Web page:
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Introduction to Hypersomnia
Hypersomnia, or excessive sleepiness, is a condition in which a person has trouble staying awake during the day. People who have hypersomnia can fall asleep at any time; for instance, at work or while they are driving. They may also have other sleep-related problems, including a lack of energy and trouble thinking clearly.
According to the National Sleep Foundation, up to 40% of people have some symptoms of hypersomnia from time to time.
What Causes Hypersomnia?
There are several potential causes of hypersomnia, including:
- The sleep disorders narcolepsy (daytime sleepiness) and sleep apnea
(interruptions of breathing during sleep)
- Not getting enough sleep at night (sleep deprivation)
- Being overweight
- Drug or
- A head injury or a neurological disease, such as multiple sclerosis
- Prescription drugs, such as tranquilizers
- Genetics (having a relative with hypersomnia)
How Is Hypersomnia Diagnosed?
If you consistently feel drowsy during the day, talk to your doctor. In making a diagnosis of hypersomnia, your doctor will ask you about your sleeping habits, how much sleep you get at night, if you wake up at night, and whether you fall asleep during the day. Your doctor will also want to know if you are having any emotional problems or are taking any medications that may be interfering with your sleep.
Your doctor may also order some tests, including blood tests, computed tomography (CT) scans, and a sleep test called polysomnography. In some cases, an additional electroencephalogram (EEG), which measures the electrical activity of the brain, is needed.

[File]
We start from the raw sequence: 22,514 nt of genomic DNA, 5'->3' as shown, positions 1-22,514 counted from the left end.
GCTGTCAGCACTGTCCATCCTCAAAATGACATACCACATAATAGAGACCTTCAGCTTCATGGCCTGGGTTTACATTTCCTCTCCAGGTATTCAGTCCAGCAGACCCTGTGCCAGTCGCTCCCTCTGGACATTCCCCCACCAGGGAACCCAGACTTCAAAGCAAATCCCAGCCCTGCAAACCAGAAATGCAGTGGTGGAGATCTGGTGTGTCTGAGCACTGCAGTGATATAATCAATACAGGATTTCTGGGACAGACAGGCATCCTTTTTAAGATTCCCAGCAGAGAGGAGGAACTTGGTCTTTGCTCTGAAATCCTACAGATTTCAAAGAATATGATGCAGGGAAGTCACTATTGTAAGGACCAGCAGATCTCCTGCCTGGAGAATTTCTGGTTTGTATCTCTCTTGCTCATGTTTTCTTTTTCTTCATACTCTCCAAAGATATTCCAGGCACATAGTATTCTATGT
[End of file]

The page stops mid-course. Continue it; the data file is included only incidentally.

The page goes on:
How Is Hypersomnia Treated?
If you are diagnosed with hypersomnia, your doctor can prescribe various drugs to treat it, including stimulants, antidepressants, as well as several newer medications (for example, Provigil and Xyrem).
If you are diagnosed with sleep apnea, your doctor may prescribe a treatment known as continuous positive airway pressure, or CPAP. With CPAP, you wear a mask over your nose while you are sleeping. A machine that delivers a continuous flow of air into the nostrils is hooked up to the mask. The pressure from air flowing into the nostrils helps keep the airways open.
If you are taking a medication that causes drowsiness, ask your doctor about changing the medication to one that is less likely to make you sleepy. You may also want to go to bed earlier to try to get more sleep at night, and eliminate alcohol and caffeine.
Portions of this page © The Cleveland Clinic 2008
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Sleep DisordersLearn about the different types of sleep disorders such as insomnia and sleep apnea. Explore the symptoms, causes, tests and treatments of sleep disorders.
Take the Sleep QuizTake our Sleeping Quiz to learn which sleep disorders, causes, and symptoms rule the night. Trouble falling or staying asleep? Find out which medical treatments fight sleep deprivation, apnea, insomnia, and more!